Patient Resources

Dr. Chonko

By Douglas J. Chonko, DO
What’s New in Hip and Knee Replacement?

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Many exciting innovations have occurred in orthopaedic surgery over the past decade. Some of the most remarkable changes and innovations have included total knee and hip arthroplasty. One of the innovations that has received an inordinate amount of attention and fanfare is minimally invasive surgery (MIS) for hip and knee replacements.

Great debates have taken place among orthopaedic surgeons on the definition of minimally invasive hip and knee replacement. Although a uniform definition of “minimally invasive” remains elusive, it is generally agreed upon that minimally invasive skin incisions are one-half to one-third the length of traditional incisions. More importantly is the decrease in muscle and soft tissue dissection below the skin. Initially, much of the hype was based on marketing. However, more recently, scientific data is being published showing benefits.

MIS knee incisions vary in length from 3.5 to 5.5 inches. Variables affecting the length include size of the distal femur and patella, thickness of adipose tissue, stiffness of the knee prior to surgery and knee deformity. The most critical factor, however, is not the length of the incision. The patient will benefit by not making an incision into the quadriceps and by avoiding disruption of the suprapatellar pouch.

MIS hip incisions vary in length from 3 to 5 inches for a single incision approach and 1.5 to 2 inches for each incision in the two-incision approach. Single incision MIS approaches can be one of three basic approaches: anterior, anterolateral and posterior. The two-incision technique holds promise for limited soft tissue dissection. The technique uses intermuscular planes and muscle splitting rather than the use of muscle and tendon releases from the femur. The two-incision technique requires the use of fluoroscopy and visualization is limited. There appears to be a steep learning curve, and it may be difficult to teach residents and the surgeon who does fewer than 20 hip replacements a year. The single incision allows for better visualization and may be more easily mastered by allowing the surgeon to use an approach that he or she is familiar with.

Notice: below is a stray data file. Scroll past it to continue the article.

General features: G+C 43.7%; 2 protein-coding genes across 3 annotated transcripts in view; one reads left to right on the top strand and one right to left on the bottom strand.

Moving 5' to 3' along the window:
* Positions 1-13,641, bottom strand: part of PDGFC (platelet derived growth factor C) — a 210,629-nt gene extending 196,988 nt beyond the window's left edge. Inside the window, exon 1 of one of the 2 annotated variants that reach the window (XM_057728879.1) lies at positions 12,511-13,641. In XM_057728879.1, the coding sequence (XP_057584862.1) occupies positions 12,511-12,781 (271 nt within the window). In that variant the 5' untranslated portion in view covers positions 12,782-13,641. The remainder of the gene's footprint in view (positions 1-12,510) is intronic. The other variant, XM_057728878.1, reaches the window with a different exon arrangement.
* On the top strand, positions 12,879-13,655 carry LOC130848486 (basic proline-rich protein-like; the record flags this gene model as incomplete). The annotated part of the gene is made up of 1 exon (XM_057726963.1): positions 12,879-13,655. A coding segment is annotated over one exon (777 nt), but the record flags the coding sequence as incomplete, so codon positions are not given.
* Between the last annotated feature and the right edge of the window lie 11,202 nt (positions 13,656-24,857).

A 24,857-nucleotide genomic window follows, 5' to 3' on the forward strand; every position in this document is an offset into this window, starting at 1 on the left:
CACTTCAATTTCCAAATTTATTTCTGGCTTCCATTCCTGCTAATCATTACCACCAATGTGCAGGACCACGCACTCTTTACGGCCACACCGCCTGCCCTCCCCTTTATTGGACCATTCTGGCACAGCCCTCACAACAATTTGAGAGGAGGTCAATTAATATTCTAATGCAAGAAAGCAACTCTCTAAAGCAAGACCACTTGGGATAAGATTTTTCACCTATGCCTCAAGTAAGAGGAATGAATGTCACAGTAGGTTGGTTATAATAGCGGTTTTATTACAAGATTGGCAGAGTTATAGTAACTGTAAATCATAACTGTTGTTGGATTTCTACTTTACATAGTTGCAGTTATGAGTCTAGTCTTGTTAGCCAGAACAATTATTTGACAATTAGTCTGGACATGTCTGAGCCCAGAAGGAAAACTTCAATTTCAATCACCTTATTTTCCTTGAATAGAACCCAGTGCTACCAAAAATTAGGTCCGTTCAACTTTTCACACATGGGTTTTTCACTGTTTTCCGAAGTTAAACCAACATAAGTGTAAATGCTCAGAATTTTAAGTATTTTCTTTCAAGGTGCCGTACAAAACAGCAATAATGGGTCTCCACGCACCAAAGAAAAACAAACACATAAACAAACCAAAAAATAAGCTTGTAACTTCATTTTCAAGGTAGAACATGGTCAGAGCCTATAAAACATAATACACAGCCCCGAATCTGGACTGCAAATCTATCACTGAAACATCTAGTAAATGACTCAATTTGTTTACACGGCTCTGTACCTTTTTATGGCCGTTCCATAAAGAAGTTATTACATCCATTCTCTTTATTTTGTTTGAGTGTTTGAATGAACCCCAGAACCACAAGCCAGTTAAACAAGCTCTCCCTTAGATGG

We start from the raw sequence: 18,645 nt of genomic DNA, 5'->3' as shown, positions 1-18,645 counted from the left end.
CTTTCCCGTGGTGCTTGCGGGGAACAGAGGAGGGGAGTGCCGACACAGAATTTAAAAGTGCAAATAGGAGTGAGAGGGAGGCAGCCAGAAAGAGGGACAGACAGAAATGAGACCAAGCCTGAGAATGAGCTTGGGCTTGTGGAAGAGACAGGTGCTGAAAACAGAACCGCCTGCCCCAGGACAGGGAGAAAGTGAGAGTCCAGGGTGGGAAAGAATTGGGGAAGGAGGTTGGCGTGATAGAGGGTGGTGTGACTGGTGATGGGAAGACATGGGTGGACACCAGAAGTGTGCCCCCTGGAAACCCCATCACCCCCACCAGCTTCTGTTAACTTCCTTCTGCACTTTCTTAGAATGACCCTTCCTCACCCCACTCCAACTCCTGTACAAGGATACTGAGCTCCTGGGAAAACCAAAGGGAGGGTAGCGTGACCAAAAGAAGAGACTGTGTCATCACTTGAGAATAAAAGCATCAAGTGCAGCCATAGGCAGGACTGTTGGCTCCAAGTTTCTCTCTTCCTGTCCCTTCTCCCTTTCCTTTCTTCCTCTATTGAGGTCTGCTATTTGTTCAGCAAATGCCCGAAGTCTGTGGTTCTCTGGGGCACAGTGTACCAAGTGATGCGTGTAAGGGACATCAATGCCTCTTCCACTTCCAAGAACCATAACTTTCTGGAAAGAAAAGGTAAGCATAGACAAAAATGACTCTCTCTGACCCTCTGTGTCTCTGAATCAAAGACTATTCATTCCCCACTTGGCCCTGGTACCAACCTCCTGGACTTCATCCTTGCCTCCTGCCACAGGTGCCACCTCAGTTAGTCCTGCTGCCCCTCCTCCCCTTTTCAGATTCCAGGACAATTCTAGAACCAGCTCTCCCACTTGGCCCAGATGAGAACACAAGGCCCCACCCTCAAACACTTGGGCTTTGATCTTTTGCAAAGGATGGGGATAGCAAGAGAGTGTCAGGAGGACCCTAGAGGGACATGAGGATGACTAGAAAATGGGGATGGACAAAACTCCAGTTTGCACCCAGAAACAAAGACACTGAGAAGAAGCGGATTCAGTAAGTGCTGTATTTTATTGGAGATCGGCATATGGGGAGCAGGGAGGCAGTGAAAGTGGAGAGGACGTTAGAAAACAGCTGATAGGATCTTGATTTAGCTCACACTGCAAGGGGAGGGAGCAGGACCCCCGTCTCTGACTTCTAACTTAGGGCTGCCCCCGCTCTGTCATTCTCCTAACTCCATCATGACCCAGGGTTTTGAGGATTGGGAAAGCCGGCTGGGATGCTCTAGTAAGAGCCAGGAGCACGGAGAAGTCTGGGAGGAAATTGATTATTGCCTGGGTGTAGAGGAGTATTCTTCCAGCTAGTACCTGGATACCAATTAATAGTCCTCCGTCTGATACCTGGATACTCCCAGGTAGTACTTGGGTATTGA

Recent reports are showing that minimally invasive knee replacements are showing a more rapid progression of motion, a decrease in blood loss, a decrease in length of hospital stay, more rapid return of walking, and the use of less pain medication. Data presented at this year’s Hip and Knee Society meeting showed similar results with MIS hip replacements. Not all of the data presented, however showed a benefit to MIS although the majority is in the affirmative. As learning curves are overcome and techniques refined, the results may show the nonrefutable evidence some are waiting for.

One other area of orthopaedic surgery and hip arthroplasty receiving a tremendous amount of attention and media hype are hip replacements utilizing alternative bearing surfaces. The two alternative bearing surfaces that hold the most promise are ceramic-on-ceramic and metal-on-metal. Both of these bearing surfaces show a minimum of a hundred-fold reduction in wear as compared to the traditional metal-on-polyethylene. The wear particles that are generated also appear to be much less reactive. The polyethylene wear particles that are generated induce a highly inflammatory reaction around the hip replacement with the induction of macrophages. Macrophages have been implicated in causing osteolysis and early loosening of the prosthesis. Both ceramic-on-ceramic and metal-on-metal bearing surfaces have been available for many years; however, recent manufacturing improvements may allow them to last 30 – 40 years. The earlier ceramics had breakage and impingement issues which have been largely corrected. The original metal-on-metal bearing (McKee-Ferrar) was developed over 40 years ago. Early loosening demonstrated the necessity of exact tolerances between the cup and the prosthetic ball. Many issues and variables affect the longevity of prosthetic replacement, but the elimination of polyethylene helps solve one of the largest issues.

The new millennium holds great promise for orthopaedic surgery and many improvements are on the horizon. The need for better replacements that last longer will become more and more important as the baby boomers become arthroplasy candidates.

Dr. Douglas Chonko is an orthopaedic surgeon affiliated with North Hill Orthopaedic Surgery and WRH Health System.